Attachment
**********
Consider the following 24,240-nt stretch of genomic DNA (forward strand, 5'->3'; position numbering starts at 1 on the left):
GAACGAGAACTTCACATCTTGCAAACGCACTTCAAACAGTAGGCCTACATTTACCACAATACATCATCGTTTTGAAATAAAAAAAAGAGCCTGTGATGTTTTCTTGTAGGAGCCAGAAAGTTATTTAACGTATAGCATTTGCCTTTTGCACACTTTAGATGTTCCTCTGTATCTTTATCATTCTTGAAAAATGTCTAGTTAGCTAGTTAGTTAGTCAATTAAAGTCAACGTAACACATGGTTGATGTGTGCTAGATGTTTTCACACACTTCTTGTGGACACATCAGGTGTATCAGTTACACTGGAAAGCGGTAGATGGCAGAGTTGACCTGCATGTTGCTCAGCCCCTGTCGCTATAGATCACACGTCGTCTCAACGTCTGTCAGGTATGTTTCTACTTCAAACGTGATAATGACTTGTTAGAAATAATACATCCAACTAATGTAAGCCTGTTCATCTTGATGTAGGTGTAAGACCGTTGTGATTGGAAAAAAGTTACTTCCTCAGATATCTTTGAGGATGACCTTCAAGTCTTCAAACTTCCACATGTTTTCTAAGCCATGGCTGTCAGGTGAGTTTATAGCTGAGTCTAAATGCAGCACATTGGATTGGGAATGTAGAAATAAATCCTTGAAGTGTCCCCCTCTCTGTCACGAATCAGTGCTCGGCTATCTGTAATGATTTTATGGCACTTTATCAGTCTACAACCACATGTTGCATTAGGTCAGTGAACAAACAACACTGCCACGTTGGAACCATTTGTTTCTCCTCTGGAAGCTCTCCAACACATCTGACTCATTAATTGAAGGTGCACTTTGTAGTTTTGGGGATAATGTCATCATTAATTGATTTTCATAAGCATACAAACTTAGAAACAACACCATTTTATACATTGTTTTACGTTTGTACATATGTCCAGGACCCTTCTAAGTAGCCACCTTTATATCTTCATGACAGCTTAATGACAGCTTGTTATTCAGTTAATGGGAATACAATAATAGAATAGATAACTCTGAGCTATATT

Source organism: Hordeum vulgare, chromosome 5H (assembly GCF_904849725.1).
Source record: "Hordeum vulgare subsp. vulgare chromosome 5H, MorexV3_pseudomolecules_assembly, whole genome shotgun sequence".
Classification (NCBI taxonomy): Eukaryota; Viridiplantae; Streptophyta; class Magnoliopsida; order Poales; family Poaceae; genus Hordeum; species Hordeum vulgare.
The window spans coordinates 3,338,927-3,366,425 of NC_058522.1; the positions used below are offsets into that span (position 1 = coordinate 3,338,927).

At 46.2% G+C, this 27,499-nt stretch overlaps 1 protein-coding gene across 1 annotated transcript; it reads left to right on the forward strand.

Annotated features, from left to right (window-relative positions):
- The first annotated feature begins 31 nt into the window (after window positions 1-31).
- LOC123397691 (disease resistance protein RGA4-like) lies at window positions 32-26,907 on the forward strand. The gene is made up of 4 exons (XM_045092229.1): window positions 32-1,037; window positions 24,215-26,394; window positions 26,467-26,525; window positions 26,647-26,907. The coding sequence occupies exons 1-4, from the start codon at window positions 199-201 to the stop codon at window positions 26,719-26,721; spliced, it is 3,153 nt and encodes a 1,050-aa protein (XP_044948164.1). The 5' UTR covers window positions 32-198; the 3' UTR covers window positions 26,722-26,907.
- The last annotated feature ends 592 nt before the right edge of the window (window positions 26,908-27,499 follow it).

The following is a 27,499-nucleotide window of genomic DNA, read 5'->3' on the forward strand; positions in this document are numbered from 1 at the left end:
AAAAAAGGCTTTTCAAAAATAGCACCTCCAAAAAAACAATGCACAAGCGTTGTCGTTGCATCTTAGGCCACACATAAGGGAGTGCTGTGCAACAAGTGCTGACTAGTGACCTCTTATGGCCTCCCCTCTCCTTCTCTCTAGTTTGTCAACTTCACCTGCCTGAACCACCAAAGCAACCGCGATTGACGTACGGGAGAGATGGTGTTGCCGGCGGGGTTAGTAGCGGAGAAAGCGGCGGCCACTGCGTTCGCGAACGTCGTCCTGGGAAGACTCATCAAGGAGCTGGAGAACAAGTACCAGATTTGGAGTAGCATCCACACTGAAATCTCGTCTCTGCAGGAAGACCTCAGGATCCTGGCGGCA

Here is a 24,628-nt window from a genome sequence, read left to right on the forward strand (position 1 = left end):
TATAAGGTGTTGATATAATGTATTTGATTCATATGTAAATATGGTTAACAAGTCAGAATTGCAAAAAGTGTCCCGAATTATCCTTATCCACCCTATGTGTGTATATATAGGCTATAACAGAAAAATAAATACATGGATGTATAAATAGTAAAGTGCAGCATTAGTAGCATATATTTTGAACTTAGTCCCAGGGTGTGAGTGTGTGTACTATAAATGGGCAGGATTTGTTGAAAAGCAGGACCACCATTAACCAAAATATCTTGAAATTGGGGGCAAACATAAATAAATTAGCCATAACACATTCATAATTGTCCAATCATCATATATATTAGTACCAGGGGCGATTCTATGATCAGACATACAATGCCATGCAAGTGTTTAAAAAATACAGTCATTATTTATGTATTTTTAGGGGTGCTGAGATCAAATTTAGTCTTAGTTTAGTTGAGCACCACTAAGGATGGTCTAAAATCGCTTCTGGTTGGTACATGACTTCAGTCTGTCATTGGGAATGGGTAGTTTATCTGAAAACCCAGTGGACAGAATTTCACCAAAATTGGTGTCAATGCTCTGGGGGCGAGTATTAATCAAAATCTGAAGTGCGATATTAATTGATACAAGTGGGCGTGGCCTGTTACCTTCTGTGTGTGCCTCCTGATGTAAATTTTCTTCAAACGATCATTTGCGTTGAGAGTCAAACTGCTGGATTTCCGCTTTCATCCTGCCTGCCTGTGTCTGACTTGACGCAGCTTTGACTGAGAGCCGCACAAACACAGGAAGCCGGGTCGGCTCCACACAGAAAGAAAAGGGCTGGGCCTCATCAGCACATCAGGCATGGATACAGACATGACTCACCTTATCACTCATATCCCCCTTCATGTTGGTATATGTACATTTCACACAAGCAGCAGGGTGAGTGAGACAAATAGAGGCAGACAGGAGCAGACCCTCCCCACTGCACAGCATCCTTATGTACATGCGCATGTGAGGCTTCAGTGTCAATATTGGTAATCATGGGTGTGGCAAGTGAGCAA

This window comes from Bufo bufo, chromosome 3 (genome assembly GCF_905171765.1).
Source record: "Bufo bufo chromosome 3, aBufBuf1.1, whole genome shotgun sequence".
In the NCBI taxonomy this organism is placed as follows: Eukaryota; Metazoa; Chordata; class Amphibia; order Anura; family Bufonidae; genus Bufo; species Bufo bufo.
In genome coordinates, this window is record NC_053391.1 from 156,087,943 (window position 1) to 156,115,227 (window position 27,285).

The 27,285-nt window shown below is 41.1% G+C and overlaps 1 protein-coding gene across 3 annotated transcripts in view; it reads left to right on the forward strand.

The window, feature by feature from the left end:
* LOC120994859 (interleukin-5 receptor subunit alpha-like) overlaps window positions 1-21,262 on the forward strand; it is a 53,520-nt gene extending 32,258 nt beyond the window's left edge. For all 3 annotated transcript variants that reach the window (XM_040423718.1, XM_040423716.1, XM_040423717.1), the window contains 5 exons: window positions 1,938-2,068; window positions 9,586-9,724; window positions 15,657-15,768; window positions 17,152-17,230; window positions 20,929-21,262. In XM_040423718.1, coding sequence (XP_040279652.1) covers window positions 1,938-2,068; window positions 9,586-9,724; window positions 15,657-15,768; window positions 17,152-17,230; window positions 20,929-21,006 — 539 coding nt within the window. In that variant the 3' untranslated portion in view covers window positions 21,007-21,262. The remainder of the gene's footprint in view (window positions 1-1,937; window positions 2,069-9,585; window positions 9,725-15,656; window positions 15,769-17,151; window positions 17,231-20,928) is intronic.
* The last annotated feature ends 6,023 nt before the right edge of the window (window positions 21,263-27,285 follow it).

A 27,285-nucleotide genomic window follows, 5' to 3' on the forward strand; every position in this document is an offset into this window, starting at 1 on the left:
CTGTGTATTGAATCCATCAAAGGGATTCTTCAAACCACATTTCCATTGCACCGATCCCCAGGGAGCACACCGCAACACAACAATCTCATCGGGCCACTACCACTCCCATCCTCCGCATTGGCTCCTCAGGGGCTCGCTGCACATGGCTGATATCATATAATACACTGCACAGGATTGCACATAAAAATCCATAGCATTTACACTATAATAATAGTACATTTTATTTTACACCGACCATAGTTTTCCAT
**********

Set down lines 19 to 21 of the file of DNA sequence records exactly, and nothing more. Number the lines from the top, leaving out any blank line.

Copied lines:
In genome coordinates, this window is record NC_053391.1 from 156,087,943 (window position 1) to 156,115,227 (window position 27,285).

The 27,285-nt window shown below is 41.1% G+C and overlaps 1 protein-coding gene across 3 annotated transcripts in view; it reads left to right on the forward strand.

The window, feature by feature from the left end: